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Chronic absenteeism spikes to highest level last school year since the pandemic hit

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Chronic absenteeism spiked to the highest level last school year since the pandemic hit, according to figures released Friday

About 41 percent of New York City students were chronically absent, missing at least 18 days of last school year, according to city data released Friday.

The figures from the Mayor’s Management Report show that as the city required all students to return to class in person last school year for the first time since March 2020, hundreds of thousands of children still missed large stretches of instruction.

Last year’s chronic absenteeism rate was the highest the city has recorded in decades, according to figures from NYU’s Research Alliance, and also the highest rate during the pandemic.

In the years leading up to the pandemic, chronic absenteeism rates remained closer to 25%. But absenteeism skyrocketed in the coronavirus era, reaching 30% two years ago, when students were allowed to choose in person or virtual learning options. Last year, the share of students considered chronically absent spiked by 10 more points.

Officials said their chronic absenteeism goal for this school year is 30%.

Chronic absenteeism in NYC schools spiked during the pandemic. Students are considered chronically absent if they miss 10% of school days or more.

Absences due to the coronavirus — for students with COVID or who were quarantining because they were close contacts — likely play a significant role, though there were other possible factors. Many students took jobs to help make up for their family’s financial hardships, perhaps missing school to attend work. Others may have cared for siblings or struggled with mental health issues that kept them away from school.

It’s also possible that factors such as masking and social distancing made it harder for students to build relationships with teachers, which are a factor in attendance.

Chronic absenteeism is typically seen as a key metric of school performance: missed school typically means missed learning. Absences can also hurt student achievement in the long run.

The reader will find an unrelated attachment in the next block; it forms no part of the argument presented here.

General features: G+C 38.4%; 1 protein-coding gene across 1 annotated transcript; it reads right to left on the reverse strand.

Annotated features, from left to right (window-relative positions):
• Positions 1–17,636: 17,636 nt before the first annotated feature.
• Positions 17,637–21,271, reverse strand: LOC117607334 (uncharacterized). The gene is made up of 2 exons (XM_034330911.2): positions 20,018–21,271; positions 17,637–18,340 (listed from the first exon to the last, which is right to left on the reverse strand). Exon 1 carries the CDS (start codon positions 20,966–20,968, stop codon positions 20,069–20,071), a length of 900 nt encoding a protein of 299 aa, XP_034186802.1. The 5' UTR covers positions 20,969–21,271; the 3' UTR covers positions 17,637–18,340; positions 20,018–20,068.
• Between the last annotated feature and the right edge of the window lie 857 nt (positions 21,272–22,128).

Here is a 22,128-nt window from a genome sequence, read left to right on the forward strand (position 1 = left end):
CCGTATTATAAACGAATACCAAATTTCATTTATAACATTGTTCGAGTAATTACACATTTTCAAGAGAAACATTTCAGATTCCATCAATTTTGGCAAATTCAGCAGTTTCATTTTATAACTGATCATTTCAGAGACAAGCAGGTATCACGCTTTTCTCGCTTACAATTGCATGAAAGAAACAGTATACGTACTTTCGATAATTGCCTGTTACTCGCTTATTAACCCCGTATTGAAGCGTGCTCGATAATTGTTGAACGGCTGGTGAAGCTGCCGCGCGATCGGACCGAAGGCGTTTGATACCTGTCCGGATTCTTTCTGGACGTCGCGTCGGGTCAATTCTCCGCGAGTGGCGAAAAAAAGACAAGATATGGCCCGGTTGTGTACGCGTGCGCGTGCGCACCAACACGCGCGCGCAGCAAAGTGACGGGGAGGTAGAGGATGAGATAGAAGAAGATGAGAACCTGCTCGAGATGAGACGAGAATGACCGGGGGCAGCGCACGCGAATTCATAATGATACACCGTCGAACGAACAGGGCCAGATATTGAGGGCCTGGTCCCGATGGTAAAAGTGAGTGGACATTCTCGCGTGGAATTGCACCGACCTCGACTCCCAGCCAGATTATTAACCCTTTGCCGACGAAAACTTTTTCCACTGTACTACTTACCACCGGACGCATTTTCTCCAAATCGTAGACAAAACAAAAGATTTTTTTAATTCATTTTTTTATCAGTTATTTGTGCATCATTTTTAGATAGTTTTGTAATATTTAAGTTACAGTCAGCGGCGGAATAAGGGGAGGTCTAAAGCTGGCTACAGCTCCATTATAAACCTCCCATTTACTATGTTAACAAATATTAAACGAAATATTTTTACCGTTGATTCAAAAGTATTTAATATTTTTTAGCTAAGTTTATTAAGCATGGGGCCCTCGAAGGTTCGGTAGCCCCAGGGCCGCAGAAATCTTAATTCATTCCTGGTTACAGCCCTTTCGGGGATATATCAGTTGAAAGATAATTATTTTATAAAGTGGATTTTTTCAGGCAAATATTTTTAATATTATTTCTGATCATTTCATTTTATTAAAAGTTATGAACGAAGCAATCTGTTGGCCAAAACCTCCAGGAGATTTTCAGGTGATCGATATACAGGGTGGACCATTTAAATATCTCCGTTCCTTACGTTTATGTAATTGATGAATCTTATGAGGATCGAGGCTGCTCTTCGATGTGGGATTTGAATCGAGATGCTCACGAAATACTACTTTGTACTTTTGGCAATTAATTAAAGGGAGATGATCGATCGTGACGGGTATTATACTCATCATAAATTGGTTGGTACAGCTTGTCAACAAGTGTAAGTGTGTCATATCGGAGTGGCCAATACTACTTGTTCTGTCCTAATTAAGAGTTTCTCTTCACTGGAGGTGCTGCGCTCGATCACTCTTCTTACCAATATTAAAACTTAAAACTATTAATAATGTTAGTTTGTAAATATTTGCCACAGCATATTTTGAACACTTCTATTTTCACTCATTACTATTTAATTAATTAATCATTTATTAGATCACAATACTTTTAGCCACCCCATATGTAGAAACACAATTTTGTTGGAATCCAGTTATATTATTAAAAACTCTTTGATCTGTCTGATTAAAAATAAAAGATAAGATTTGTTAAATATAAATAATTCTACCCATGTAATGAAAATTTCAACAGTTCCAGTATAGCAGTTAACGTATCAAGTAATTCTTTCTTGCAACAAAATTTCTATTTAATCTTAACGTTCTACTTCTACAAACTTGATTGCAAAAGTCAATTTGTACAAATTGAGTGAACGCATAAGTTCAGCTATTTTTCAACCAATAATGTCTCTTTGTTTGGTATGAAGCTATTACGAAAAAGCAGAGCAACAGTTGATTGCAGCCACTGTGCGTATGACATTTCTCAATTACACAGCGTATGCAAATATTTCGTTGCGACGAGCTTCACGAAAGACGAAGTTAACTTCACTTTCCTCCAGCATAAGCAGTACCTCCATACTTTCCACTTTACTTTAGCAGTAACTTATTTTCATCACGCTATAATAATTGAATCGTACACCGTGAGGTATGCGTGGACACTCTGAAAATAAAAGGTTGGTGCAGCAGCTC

Matt Brownstein, an assistant principal at P.S. 330 in Queens, said last year was particularly destabilizing for many families, especially during winter’s omicron surge that sickened many students and staff. With few exceptions, city officials kept school buildings open during that wave.

“Families were scared so they didn’t send their kids every day,” he said. “In some instances, a parent was sick and just wanted to keep everyone close by and wanted to keep everyone out.”

Over the past year, more than 258,000 students and staff have tested positive for the coronavirus, according to city data. The figure may be an undercount, as not all cases were officially recorded.

The city’s figures may not accurately capture the number of missed in-person instructional days, as attendance policies changed in the middle of last school year to allow schools to provide some remote work to students and mark them as present.

The latest figures do not include demographic breakdowns, but a previous Daily News analysis focused on the 2020-2021 school year found that Black and Latino students as well as those in poverty or learning English saw higher jumps in chronic absenteeism than their white and Asian American peers.

The attendance data also suggests that educators may have lots of ground to make up, though city officials have refused to provide results from last year’s assessments given to students three times throughout the year. State officials have yet to release last year’s standardized test scores in math and reading for students in grades 3-8.

“It’s an enormous task that they have getting students back in the rhythm of being in school every day and being engaged back in the learning process,” said Dia Bryant, executive director of Education Trust New York, an advocacy group. “Without assessment data, we don’t have a picture.”

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